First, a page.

Medical expenses, days of work lost and pain and suffering should all be factored in to your calculation of an appropriate rotator cuff injury settlement.
Insurance companies have formulas that they use to calculate the damages they are willing to pay for various injuries, including rotator cuff injuries. Although the companies do not make these formulas public, if you can generate a settlement offer that approximates the range of what they typically pay, the sooner you're likely to get a settlement. Your negotiating skills can play a role in getting a higher settlement.
Gather Your Medical Records
Include any insurance payments when you calculate your medical expenses. Since rotator cuff injuries in particular are often progressive in nature, you will need to consult with your doctor or other medical expert to estimate any future medical expenses. Although in court this amount would be determined by expert testimony, during settlement negotiations with an insurance company, a notarized statement from the medical expert in question might suffice. Add together present and estimated future medical expenses to arrive at a subtotal.
Calculate the Losses
Multiply the time you have lost off work by your average wages or earnings (even if you took sick leave). If your rotator cuff injury has not completely healed, remember to consult with your doctor concerning the degree and duration of any future disability, so that you can include future lost earnings in your calculation. Add this amount to the total of present and future medical expenses that you have already calculated in order to arrive at a new subtotal.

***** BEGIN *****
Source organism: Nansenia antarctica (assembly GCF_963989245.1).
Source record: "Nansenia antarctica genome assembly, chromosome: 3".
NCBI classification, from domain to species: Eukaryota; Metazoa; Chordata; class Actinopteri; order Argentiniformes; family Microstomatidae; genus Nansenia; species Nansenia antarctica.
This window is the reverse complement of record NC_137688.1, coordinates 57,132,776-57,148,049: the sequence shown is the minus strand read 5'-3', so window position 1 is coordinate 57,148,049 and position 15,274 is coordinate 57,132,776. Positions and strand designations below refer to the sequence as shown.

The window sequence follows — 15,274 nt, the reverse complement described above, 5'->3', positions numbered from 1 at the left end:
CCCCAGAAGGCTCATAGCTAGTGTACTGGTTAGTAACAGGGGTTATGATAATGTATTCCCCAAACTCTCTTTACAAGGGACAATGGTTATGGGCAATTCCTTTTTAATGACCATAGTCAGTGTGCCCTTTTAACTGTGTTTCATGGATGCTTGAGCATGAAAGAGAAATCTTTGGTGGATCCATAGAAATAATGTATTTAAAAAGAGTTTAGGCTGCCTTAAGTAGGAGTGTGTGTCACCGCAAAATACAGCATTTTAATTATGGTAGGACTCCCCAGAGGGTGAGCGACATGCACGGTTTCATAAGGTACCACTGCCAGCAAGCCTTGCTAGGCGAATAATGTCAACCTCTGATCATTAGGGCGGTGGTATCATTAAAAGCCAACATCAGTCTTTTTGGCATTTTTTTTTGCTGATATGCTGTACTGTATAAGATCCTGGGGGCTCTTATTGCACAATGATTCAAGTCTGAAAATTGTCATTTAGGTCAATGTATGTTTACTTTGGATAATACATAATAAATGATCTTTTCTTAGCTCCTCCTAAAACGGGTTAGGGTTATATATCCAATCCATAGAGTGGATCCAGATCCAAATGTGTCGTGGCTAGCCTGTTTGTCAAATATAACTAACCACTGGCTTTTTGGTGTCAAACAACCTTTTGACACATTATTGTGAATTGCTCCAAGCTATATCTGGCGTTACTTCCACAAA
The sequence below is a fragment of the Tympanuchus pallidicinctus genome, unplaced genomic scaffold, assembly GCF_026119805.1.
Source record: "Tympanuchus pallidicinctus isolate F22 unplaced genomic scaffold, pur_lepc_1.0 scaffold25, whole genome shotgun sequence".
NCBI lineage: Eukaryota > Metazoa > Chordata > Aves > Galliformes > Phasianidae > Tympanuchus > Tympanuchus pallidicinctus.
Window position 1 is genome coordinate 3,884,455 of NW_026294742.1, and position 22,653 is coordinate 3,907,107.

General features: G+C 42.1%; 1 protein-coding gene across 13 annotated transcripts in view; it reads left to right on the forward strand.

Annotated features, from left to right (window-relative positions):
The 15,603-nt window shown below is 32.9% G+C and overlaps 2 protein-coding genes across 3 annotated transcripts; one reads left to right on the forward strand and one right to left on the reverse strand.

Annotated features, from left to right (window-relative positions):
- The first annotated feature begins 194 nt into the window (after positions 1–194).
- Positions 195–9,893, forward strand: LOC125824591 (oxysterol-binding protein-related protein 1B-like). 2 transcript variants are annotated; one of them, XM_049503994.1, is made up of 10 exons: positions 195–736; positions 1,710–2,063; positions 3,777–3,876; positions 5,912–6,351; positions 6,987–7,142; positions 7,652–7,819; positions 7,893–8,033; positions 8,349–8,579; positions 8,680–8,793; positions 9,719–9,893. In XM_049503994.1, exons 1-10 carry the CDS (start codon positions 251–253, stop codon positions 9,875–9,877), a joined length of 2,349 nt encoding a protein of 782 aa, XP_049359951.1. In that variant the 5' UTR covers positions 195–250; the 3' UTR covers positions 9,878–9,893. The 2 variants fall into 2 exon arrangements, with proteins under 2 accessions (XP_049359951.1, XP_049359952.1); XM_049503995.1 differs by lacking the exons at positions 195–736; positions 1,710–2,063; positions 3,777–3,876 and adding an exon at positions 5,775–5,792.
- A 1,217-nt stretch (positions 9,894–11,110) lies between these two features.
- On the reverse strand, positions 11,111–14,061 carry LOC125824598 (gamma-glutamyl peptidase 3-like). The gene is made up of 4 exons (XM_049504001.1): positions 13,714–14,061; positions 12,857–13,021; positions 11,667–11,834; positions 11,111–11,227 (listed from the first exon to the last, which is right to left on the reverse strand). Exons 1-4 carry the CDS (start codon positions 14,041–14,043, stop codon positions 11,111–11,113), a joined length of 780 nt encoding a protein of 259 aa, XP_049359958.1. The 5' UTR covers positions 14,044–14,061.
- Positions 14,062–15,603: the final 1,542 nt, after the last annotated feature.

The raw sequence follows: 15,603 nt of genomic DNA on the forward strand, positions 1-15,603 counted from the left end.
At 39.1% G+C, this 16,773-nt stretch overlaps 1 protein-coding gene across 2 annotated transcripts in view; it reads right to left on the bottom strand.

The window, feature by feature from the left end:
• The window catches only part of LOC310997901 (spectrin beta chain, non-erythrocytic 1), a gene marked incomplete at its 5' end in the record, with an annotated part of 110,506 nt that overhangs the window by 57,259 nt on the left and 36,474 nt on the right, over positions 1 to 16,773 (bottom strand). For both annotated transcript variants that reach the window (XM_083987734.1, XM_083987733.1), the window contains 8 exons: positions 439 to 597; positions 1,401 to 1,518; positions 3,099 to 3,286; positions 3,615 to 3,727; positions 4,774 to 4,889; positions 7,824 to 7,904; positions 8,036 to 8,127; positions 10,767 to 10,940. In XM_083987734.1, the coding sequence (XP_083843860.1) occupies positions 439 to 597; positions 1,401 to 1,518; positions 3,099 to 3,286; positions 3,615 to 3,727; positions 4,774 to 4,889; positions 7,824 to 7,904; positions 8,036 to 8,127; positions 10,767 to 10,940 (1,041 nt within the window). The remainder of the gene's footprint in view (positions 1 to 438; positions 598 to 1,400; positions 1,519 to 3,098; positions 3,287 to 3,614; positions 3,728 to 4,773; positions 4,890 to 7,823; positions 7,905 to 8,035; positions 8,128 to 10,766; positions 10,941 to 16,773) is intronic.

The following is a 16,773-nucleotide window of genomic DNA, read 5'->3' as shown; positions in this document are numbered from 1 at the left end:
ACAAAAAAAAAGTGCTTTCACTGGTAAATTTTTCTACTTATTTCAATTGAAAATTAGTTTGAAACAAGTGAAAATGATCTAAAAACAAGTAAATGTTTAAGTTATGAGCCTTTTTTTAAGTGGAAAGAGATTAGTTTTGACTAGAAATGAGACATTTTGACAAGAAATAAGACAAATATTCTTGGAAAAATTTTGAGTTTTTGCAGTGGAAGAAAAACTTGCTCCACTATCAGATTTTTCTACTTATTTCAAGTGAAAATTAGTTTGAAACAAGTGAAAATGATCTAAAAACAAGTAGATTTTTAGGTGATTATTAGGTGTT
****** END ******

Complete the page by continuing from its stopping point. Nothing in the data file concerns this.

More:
Add an Amount for Pain and Suffering
Rotator cuff injuries vary widely in their severity. If the injury is minor, the customary amount is roughly double your total medical expenses. Your claims should be based off your legitimate, actual medical records. If the injury is severe or chronic, you could claim five times your total medical expenses or even more. Add this amount to the subtotal you arrived at in Step 2.
Add Incidental Expenses
Add in an amount that represents any incidental expenses that you incurred as a result of your rotator cuff injury. You might want to try adding in legal or investigative expenses, although these are far more likely to be awarded in the UK than in the United States.
Add 10 to 30 Percent
Add an extra amount of 10 to 30 percent to the previous subtotal to give you some room to bargain with the insurance company.
Subtract a Percentage
This will represent a reasonable estimate of your comparative fault in the accident that caused the injury, taking into account the contents of any accident report that has been prepared. If you do not believe that you were even partially at fault, then skip this step.
While lawyers have a reputation of being costly, if you are short on cash, remember that most personal injury attorneys work on a contingency basis. This means your lawyer only earns a percentage of your settlement. You'll you pay no legal fees up front, and you'll pay nothing at all if you fail to win a settlement or judgment.